The report also alleges that farming communities who lived in and around the area demarcated for the park were deceived into signing documents that stripped them of their land. One of those documents, called an “Act of Engagement,” describes gifts given to one town that included $7,000, a motorcycle and cases of beer worth $62. But according to Mousseau, residents of the town didn’t know they were signing away the rights to their land and were misled into thinking that the park would provide them with infrastructure like roads, schools and electricity.

“There’s a lot of anger and frustration,” Mousseau said. “People feel like they’ve been ignored and mistreated.”

Mousseau visited Bukanga Lonzo in the summer of 2018, where he says he heard testimony from community members about being tied to a tree and whipped by police when they showed up at the gates of the park looking for work. Others said they were arrested for trespassing when trying to cross parts of the park that had once been their customary land.

“They told me, ‘Tell the world about what’s happening to us,’” Mousseau said.

Patrick Kipalu, who was the DRC country director for the U.K.-based Forest People’s Programme between 2012 and 2018, says he also saw mistreatment of rural farmers during the project’s initial stages.

“They started the project by taking away communities’ land without their consent, using intimidation and all kinds of misplaced government power to evict them from their own customary land,” said Kipalu, who now works for the Rights and Resources Initiative in Washington, D.C.

Critics say that the park’s troubles aren’t simply a matter of poor management, pointing to what they say are structural flaws with the model itself. In 2009 the Congolese government released a policy that sketched out a plan to boost agricultural productivity by addressing the needs of small-scale farmers, but implementation took a back seat to planning for large-scale, foreign-investment-backed projects like Bukanga Lonzo. Heavily promoted by powerful institutions like the World Bank and the African Development Bank, Mousseau says they’re the wrong way for the DRC to address its food security needs.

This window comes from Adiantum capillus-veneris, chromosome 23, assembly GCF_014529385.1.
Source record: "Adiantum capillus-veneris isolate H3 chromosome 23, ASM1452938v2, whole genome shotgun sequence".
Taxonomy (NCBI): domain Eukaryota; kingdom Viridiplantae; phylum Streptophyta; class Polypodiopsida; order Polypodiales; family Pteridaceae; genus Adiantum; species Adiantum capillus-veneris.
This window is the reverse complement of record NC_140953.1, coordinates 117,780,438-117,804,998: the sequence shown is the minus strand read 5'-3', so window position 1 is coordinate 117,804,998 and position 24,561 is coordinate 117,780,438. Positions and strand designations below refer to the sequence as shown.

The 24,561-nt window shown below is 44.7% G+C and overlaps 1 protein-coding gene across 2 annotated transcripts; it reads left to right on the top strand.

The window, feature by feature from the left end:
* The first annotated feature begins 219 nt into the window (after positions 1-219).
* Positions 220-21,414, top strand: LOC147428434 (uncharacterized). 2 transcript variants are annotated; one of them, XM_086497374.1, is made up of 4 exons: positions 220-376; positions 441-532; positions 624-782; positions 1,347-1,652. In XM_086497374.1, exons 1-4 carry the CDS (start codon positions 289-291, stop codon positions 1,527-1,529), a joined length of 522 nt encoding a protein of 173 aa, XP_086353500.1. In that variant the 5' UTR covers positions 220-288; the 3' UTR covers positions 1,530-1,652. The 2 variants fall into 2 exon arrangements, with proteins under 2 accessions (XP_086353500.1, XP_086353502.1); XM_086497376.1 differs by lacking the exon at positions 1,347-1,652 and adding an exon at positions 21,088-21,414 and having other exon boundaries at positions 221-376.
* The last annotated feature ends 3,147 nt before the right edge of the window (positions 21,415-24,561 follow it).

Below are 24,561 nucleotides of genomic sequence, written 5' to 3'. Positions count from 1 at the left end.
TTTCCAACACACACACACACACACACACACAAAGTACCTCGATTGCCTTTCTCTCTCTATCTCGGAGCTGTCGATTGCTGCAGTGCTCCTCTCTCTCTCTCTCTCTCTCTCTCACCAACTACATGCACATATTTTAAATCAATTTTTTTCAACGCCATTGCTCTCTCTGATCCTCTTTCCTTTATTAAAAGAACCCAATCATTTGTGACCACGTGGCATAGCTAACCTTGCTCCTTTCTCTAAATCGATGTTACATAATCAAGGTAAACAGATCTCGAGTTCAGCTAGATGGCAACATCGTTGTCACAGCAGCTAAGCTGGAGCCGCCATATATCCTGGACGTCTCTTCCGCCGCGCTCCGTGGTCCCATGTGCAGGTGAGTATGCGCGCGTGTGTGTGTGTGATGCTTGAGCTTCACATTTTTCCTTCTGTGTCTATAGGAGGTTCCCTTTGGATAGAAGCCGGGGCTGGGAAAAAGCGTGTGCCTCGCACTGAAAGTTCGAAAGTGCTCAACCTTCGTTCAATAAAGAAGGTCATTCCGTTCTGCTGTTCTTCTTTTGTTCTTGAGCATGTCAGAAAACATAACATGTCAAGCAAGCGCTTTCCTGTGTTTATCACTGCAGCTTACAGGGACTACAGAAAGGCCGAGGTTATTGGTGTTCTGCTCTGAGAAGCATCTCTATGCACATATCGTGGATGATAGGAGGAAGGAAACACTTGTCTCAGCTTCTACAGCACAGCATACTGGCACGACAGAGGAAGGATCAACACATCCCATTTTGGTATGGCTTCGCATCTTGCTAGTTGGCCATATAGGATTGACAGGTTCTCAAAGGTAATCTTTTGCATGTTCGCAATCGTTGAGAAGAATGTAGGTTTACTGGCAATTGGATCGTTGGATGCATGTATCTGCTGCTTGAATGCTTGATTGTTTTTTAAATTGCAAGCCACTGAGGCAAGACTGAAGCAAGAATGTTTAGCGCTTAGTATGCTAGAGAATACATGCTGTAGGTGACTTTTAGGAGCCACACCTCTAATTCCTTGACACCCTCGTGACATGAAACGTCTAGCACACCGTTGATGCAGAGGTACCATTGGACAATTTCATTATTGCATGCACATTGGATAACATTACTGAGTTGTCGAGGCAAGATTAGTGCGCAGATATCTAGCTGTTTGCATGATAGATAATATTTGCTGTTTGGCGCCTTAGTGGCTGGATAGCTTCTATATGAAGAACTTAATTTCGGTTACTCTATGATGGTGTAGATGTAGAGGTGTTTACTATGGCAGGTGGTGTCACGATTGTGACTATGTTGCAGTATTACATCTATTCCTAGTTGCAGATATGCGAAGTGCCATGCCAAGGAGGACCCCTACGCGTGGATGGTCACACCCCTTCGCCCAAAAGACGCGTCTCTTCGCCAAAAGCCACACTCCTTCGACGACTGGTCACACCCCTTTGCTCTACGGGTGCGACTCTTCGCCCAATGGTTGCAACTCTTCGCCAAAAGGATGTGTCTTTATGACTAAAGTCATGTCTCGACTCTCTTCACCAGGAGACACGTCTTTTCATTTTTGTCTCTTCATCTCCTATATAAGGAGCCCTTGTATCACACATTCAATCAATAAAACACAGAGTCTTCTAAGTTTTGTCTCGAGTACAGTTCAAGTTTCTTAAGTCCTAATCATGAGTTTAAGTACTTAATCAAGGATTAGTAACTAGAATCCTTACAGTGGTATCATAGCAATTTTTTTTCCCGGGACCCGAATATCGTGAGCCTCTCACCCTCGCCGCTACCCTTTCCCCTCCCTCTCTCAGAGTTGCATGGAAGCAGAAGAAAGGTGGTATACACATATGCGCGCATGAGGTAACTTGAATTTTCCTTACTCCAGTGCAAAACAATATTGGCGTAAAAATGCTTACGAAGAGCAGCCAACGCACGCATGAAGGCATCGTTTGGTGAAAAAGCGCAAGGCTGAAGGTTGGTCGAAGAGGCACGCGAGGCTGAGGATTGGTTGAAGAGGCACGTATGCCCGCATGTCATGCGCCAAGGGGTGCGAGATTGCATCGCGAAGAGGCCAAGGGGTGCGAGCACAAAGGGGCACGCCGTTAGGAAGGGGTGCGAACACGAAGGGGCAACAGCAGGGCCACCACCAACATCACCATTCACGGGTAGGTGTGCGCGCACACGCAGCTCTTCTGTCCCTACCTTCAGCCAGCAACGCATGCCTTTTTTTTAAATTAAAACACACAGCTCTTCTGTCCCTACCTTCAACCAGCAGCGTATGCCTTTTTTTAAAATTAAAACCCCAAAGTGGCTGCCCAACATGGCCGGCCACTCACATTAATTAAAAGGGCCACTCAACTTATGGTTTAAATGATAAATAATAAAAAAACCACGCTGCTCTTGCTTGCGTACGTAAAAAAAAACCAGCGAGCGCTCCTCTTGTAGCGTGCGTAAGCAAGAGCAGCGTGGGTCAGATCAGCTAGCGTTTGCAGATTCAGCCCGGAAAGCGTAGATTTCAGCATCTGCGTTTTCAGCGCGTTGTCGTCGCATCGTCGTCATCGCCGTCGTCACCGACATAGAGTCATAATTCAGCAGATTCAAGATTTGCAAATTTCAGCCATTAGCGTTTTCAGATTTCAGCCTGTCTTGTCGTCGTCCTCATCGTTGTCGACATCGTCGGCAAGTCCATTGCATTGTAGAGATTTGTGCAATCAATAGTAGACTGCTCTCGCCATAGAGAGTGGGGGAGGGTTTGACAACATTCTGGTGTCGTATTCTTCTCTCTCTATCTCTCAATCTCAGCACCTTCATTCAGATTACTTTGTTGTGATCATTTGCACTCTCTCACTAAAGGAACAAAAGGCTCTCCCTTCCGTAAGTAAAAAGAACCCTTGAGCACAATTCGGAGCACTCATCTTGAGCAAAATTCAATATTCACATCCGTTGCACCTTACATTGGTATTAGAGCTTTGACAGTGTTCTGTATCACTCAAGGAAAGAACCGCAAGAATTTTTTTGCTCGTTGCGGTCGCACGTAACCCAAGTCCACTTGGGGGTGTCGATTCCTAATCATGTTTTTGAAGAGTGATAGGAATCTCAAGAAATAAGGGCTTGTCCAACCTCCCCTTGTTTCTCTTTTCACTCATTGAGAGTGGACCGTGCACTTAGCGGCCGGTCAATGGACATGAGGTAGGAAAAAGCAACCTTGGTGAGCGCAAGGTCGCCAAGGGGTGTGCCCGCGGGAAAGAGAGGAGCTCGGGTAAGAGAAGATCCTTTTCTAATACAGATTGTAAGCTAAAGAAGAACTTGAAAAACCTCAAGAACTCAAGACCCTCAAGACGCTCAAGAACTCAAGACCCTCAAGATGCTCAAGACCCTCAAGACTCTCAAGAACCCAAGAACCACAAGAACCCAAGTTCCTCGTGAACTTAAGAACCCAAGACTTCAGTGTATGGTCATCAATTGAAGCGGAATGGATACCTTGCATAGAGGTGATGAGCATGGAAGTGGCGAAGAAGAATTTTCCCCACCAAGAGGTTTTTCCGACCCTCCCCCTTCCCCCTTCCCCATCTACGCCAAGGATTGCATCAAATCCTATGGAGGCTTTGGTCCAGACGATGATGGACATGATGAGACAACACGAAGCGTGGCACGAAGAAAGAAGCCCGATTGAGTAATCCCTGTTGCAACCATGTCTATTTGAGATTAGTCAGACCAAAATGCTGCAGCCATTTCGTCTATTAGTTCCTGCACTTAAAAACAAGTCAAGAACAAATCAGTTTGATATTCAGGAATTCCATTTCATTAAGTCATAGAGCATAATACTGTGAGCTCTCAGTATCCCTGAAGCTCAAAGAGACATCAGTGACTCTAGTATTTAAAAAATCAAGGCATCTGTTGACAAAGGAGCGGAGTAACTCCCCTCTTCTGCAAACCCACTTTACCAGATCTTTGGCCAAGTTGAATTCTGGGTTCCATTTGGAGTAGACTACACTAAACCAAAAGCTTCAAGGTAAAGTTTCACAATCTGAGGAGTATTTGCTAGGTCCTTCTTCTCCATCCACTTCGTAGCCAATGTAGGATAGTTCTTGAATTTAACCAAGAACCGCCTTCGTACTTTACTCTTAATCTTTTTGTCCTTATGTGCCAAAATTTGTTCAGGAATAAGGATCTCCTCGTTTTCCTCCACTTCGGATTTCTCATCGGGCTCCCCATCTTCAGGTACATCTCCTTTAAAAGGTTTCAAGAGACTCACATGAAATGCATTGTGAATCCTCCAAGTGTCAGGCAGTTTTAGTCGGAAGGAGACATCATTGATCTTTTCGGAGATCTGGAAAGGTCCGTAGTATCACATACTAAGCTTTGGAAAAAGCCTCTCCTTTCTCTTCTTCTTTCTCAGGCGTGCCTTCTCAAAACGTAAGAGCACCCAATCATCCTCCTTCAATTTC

“As long as you’re thinking about large-scale industry and investors, you’re missing the point of what’s needed for the farmers,” he said.

John Ulimwengu, a senior research fellow at the International Food Policy Research Institute, disagrees. An early supporter of the Bukanga Lonzo park, he said in an email that turnover in key government ministries created a “void in political leadership” that affected funding and oversight. He added that a decline in commodity prices reduced Congolese government revenue, making it hard to carry on with the level of financial support needed to maintain the park.

“Many of those who claim failure have little knowledge of what it takes to trigger sustainable development,” he said, pointing to infrastructure already built at Bukanga Lonzo as examples of the park’s achievements.

The Congolese government appears to share his assessment, announcing a plan in May 2018 to revamp the park with a new focus on livestock.

But Kipalu says that without major changes, the same outcome is likely: “It was an external solution ill-suited for the local context, imposed in a system rooted in corruption. That’s why it didn’t work.”

Banner image: Montane forest in Kahuzi Biega National Park, DRC.Photo by A.J. Plumptre/WCS.

Ashoka Mukpo is a freelance journalist with expertise in international development policy, human rights, and environmental issues. His work has been featured in Al-Jazeera, Vice News, The Nation, The Guardian, and elsewhere. Follow him on Twitter at @unkyoka.